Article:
> Extra thick exterior walls and a ceiling filled with good old fiberglass insulation and passively vented from the ground continuously to the peak via the corrugations in the steel sheeting and vents in the seal system. None of the new insulation materials can beat good old fiberglass for price-per R unit and ease of installation. Plastic film is only used as a moisture shield behind window and AC penetrations to prevent water damage to the insulation by water potentially wind-driven past the flashing and sealants
    > A reflective, polar white roof
    > "Low E" glass in standard aluminum window frames with the option of installing interior "storm" windows in the future already engineered into my window trim design. Using "builder-grade" windows with a low E glass lowered the cost per window by at least 400% over the mega-engineered super-duper high-efficiency window units
    > Thru-the wall AC units and vent-free gas heaters in all spaces rather than whole-house HVAC. Heat or cool a zone as it is required rather than the whole structure
    > Generous use of butyl tape, butyl and silicone calking, 10mill plastic, spray foam as needed to weather and vermin-seal the structure

    So there you have it...check back when the house is done and we have a few years of electric / propane bills under our craw and I'll let you know how things are working out...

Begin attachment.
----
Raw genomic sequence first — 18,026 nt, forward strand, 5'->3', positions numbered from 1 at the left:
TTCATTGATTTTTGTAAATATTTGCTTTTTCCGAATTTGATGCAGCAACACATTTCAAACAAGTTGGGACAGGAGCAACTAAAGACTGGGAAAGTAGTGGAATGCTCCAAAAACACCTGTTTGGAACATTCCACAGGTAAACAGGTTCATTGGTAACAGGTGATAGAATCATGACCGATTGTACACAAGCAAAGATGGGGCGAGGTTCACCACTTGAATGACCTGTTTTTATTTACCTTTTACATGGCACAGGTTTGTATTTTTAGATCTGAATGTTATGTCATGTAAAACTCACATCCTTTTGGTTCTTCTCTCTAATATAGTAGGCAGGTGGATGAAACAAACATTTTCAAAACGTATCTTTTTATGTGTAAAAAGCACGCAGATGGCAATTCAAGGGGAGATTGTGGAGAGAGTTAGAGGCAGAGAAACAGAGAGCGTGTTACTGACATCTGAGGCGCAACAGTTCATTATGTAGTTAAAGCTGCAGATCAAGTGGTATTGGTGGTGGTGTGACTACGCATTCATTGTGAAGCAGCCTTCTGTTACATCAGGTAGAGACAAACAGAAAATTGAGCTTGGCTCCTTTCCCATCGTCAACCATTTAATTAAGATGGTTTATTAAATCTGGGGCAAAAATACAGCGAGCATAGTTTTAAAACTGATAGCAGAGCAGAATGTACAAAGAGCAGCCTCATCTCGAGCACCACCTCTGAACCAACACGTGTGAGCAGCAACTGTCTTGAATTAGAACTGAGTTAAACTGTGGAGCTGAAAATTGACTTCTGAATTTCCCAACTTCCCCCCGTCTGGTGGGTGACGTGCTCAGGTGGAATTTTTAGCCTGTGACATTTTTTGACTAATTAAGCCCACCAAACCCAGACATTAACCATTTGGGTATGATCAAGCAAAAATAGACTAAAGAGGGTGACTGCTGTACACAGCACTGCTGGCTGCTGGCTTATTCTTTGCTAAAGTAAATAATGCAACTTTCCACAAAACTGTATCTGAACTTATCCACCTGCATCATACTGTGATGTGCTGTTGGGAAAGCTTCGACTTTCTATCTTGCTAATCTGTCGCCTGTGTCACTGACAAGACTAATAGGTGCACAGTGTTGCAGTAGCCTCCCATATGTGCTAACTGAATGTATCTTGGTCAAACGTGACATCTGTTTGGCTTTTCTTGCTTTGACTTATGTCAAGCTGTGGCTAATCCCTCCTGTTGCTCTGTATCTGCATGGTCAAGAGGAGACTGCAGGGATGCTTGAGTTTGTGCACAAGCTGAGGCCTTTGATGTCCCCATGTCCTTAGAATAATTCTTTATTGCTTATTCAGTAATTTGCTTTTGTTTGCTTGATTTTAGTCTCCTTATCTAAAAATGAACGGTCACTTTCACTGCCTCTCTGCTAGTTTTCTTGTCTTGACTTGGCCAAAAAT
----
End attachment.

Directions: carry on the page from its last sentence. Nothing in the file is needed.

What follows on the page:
I was hoping to get some of the steel skin up this trip...but one of my Woodbutchers decided to move on to more lucrative work...voted himself off the Island so to speak....so towards the end of the trip I had to content myself with what I could accomplish with just one extra set of hands...

    I also spend a little time putting in some irrigation for PB's trees and lilly's...PB had come up for a long weekend and planted several nice crape myrtle trees and dozens of native lilly's she found in a ditch near MIL and FIL's house....the price of computer controlled water hose-end timers has dropped to the point where they are in my price range...I set up two of them to give the new arrivals a good drenching once a week...I'll let you know how they work out...our part of Texas is still in drought conditions, so I am not going to count on much rain for the next few months....

    So...there you have it...another successful months work on the ultimate DIY project...and now I have a month to recover and plot the next moves...

    I shoulda done this a long time ago...

    BE CAREFUL OUT THERE!!!!

    Terry
    "...As I get older, I find that any day in which my gratitude exceeds my expectations is a good day..."

    ----- Ray Wylie Hubbard, musician



  5. #485
    Super Star Member EddieWalker's Avatar
    Join Date
    May 2003
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    14,894
    Location
    Tyler, Texas
    Tractor
    Several, all used and abused.

    Default Re: An Old Goat Ranch in Texas

    Congratulations on all your progress. The floors look great and I love how unique your house is looking!!!

    Eddie

  6. #486
    Platinum Member BoFuller's Avatar
    Join Date
    Feb 2011
    Posts
    781
    Location